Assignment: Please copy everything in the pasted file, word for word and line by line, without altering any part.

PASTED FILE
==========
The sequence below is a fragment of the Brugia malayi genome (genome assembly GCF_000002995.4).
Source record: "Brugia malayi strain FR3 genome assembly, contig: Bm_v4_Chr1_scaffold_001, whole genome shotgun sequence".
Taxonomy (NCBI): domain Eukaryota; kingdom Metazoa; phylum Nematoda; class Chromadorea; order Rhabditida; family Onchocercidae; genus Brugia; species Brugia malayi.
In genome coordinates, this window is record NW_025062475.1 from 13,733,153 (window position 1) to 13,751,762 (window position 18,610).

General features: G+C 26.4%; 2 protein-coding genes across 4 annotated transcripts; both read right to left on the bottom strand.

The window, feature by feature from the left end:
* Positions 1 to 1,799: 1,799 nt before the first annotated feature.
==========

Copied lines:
The sequence below is a fragment of the Brugia malayi genome (genome assembly GCF_000002995.4).
Source record: "Brugia malayi strain FR3 genome assembly, contig: Bm_v4_Chr1_scaffold_001, whole genome shotgun sequence".
Taxonomy (NCBI): domain Eukaryota; kingdom Metazoa; phylum Nematoda; class Chromadorea; order Rhabditida; family Onchocercidae; genus Brugia; species Brugia malayi.
In genome coordinates, this window is record NW_025062475.1 from 13,733,153 (window position 1) to 13,751,762 (window position 18,610).

General features: G+C 26.4%; 2 protein-coding genes across 4 annotated transcripts; both read right to left on the bottom strand.

The window, feature by feature from the left end:
* Positions 1 to 1,799: 1,799 nt before the first annotated feature.